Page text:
Marx F , PhD
Warren R , PhD
Theron G , PhD
The Lancet Respiratory Medicine

Background: Xpert MTB/RIF Ultra (Ultra) is a new test for tuberculosis undergoing global roll-out. We assessed the
performance of Ultra compared with Xpert MTB/RIF (Xpert) in an HIV-endemic setting where previous tuberculosis
is frequent and current test performance is suboptimal.

Methods: In this two-cohort diagnostic accuracy study, we used sputum samples from patients in South Africa to
evaluate the accuracy of Ultra and Xpert against a single culture reference standard. For the first cohort (cohort A),
we recruited adults (aged ≥18 years) with symptoms of presumptive tuberculosis at Scottsdene clinic in Cape Town,
South Africa. We collected three sputum samples from each patient in cohort A, two at the first visit of which one
was tested using Xpert and the other was tested using culture, and one sample the next morning which was tested
using Ultra. In a separate cohort of patients with presumptive tuberculosis and recent previous tuberculosis
(≤2 years) who had submitted sputum samples to the National Health Laboratory Services (cohort B), decontaminated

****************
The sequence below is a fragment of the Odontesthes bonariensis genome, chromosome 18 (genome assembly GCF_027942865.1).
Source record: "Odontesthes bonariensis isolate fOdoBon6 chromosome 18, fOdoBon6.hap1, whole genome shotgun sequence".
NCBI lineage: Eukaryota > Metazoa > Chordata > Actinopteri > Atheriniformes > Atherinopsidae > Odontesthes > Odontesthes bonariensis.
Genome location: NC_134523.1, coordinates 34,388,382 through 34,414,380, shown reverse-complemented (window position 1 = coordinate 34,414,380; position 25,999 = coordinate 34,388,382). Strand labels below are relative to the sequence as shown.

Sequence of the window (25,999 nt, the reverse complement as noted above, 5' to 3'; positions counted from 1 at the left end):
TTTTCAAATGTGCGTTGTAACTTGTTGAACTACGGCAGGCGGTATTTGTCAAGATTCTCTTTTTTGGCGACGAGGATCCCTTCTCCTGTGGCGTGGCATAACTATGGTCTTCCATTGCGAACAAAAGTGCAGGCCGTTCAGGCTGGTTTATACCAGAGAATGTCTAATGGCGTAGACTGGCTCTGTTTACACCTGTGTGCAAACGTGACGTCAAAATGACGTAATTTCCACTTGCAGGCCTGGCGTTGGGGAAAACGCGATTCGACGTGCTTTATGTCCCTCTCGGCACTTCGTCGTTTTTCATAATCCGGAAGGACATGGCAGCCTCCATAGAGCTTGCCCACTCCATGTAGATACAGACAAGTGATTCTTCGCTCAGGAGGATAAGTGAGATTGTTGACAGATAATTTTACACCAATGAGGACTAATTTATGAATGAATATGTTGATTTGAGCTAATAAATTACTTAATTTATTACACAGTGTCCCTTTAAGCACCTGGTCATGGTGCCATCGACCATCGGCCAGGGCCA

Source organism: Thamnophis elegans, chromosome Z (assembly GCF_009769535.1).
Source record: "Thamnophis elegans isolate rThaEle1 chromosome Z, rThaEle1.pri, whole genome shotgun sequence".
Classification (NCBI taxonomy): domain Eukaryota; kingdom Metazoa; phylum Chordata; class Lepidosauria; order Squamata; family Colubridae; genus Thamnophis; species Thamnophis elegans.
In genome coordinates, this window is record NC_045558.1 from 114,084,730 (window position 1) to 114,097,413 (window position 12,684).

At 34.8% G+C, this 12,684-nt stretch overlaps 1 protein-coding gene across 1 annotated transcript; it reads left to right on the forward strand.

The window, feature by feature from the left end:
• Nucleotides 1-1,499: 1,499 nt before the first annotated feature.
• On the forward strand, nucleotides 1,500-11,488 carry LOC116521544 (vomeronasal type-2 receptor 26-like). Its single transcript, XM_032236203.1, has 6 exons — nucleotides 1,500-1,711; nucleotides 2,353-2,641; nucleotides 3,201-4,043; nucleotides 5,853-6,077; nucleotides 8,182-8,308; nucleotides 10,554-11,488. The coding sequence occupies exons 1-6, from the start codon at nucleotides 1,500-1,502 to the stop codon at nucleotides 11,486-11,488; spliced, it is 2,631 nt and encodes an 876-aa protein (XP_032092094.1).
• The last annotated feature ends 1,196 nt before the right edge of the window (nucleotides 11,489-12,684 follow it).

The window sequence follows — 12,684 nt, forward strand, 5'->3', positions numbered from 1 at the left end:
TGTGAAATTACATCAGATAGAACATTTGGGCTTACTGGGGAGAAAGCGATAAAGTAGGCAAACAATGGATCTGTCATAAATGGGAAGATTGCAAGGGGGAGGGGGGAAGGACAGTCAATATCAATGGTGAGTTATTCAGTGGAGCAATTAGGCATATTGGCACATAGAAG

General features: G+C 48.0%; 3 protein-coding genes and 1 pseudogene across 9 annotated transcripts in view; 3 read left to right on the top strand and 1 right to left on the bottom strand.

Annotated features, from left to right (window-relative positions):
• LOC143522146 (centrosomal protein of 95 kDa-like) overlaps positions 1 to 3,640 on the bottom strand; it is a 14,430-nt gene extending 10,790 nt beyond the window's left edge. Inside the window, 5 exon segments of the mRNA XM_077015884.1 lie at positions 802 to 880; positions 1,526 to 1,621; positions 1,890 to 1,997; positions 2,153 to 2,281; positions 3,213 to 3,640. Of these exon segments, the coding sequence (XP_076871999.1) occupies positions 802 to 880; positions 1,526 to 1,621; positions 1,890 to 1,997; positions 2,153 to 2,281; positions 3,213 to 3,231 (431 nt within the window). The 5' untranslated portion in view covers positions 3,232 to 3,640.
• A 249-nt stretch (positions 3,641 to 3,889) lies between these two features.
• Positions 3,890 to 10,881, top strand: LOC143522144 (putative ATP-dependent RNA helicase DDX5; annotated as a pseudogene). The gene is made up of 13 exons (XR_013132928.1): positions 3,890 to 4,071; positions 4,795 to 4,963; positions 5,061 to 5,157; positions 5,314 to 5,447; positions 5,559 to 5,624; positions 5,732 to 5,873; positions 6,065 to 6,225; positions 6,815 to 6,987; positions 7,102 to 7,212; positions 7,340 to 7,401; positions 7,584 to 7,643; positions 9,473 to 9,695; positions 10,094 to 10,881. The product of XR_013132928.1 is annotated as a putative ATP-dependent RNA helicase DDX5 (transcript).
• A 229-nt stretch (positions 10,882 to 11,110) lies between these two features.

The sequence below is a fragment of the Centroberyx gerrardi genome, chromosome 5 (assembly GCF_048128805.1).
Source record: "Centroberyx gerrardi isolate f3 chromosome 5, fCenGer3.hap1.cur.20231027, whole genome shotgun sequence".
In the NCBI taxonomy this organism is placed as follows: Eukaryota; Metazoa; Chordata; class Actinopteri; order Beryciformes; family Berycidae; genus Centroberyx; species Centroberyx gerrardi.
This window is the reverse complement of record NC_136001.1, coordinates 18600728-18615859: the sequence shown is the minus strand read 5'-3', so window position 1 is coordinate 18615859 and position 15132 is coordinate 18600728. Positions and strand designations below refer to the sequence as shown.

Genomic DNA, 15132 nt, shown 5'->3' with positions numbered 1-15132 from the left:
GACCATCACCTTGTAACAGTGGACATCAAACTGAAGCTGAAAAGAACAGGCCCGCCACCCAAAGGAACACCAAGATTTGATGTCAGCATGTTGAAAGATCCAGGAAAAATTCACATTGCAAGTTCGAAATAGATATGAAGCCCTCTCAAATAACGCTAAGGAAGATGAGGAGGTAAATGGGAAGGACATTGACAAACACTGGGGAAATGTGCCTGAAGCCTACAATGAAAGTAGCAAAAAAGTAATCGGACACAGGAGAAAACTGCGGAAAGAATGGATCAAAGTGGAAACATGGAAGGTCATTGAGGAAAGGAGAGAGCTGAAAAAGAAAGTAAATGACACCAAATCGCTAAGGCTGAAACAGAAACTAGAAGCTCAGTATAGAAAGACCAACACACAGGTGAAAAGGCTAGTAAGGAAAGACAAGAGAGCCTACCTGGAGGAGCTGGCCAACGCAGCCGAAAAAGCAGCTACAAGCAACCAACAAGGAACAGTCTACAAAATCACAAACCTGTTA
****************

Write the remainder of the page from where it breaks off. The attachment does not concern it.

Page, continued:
sediments were, after processing, randomly allocated (1:1) for testing with Ultra or Xpert. For both cohorts we
calculated the sensitivity and specificity of Ultra and Xpert and evaluated the effects of different methods of
interpreting Ultra trace results.

Findings: Between Feb 6, 2016, and Feb 2, 2018, we recruited 302 people into cohort A, all of whom provided
sputum samples and 239 were included in the head-to-head analyses of Ultra and Xpert. For cohort B, we collected
sputum samples from eligible patients who had submitted samples between Dec 6, 2016, and Dec 21, 2017, to give
a cohort of 831 samples, of which 352 were eligible for inclusion in analyses and randomly assigned to Ultra
(n=173) or Xpert (n=179). In cohort A, Ultra gave more non-actionable results (not positive or negative) than did
Xpert (28 [10%] 275 vs 14 [5%] 301; p=0·011). In the head-to-head analysis, in smear-negative patients, sensitivity of
Ultra was 80% (95% CI 64–90) and of Xpert was 73% (57–85; p=0·45). Overall, specificity of Ultra was lower than
that of Xpert (90% [84–94] vs 99% [95–100]; p=0·001). In cohort B, overall sensitivity was 92% (81–98) for Xpert
versus 86% (73–95; p=0·36) for Ultra and overall specificity was 69% (60–77) for Ultra versus 84% (78–91; p=0·005)
for Xpert. Ultra specificity estimates improved after reclassification of results with the lowest Ultra-positive
semiquantitation category (trace) to negative (15% [8–22]). In cohort A, the positive predictive value (PPV) for